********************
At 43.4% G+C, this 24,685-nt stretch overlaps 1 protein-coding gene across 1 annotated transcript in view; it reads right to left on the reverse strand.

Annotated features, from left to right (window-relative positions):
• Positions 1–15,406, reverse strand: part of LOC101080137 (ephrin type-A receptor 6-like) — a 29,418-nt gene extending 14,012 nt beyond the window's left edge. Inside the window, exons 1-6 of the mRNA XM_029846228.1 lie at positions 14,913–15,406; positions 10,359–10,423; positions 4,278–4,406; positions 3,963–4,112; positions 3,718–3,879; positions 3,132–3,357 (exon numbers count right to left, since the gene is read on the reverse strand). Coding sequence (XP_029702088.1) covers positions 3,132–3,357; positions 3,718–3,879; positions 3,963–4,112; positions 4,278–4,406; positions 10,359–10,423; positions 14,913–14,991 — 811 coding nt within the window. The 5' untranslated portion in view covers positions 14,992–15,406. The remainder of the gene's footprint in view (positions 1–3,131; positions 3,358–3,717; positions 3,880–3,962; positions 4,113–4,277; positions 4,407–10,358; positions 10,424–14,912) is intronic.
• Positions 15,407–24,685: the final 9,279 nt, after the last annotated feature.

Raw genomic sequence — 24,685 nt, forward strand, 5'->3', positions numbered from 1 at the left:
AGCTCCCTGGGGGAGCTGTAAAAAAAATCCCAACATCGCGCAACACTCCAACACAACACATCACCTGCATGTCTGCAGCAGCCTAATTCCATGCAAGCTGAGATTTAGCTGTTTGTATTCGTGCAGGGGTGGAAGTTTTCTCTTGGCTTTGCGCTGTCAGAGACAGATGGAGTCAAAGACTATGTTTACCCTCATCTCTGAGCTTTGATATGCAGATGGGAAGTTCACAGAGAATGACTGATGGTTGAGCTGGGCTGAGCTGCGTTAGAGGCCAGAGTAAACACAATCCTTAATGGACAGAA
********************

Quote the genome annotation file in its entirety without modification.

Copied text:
At 43.4% G+C, this 24,685-nt stretch overlaps 1 protein-coding gene across 1 annotated transcript in view; it reads right to left on the reverse strand.

Annotated features, from left to right (window-relative positions):
• Positions 1–15,406, reverse strand: part of LOC101080137 (ephrin type-A receptor 6-like) — a 29,418-nt gene extending 14,012 nt beyond the window's left edge. Inside the window, exons 1-6 of the mRNA XM_029846228.1 lie at positions 14,913–15,406; positions 10,359–10,423; positions 4,278–4,406; positions 3,963–4,112; positions 3,718–3,879; positions 3,132–3,357 (exon numbers count right to left, since the gene is read on the reverse strand). Coding sequence (XP_029702088.1) covers positions 3,132–3,357; positions 3,718–3,879; positions 3,963–4,112; positions 4,278–4,406; positions 10,359–10,423; positions 14,913–14,991 — 811 coding nt within the window. The 5' untranslated portion in view covers positions 14,992–15,406. The remainder of the gene's footprint in view (positions 1–3,131; positions 3,358–3,717; positions 3,880–3,962; positions 4,113–4,277; positions 4,407–10,358; positions 10,424–14,912) is intronic.
• Positions 15,407–24,685: the final 9,279 nt, after the last annotated feature.

Raw genomic sequence — 24,685 nt, forward strand, 5'->3', positions numbered from 1 at the left:
AGCTCCCTGGGGGAGCTGTAAAAAAAATCCCAACATCGCGCAACACTCCAACACAACACATCACCTGCATGTCTGCAGCAGCCTAATTCCATGCAAGCTGAGATTTAGCTGTTTGTATTCGTGCAGGGGTGGAAGTTTTCTCTTGGCTTTGCGCTGTCAGAGACAGATGGAGTCAAAGACTATGTTTACCCTCATCTCTGAGCTTTGATATGCAGATGGGAAGTTCACAGAGAATGACTGATGGTTGAGCTGGGCTGAGCTGCGTTAGAGGCCAGAGTAAACACAATCCTTAATGGACAGAA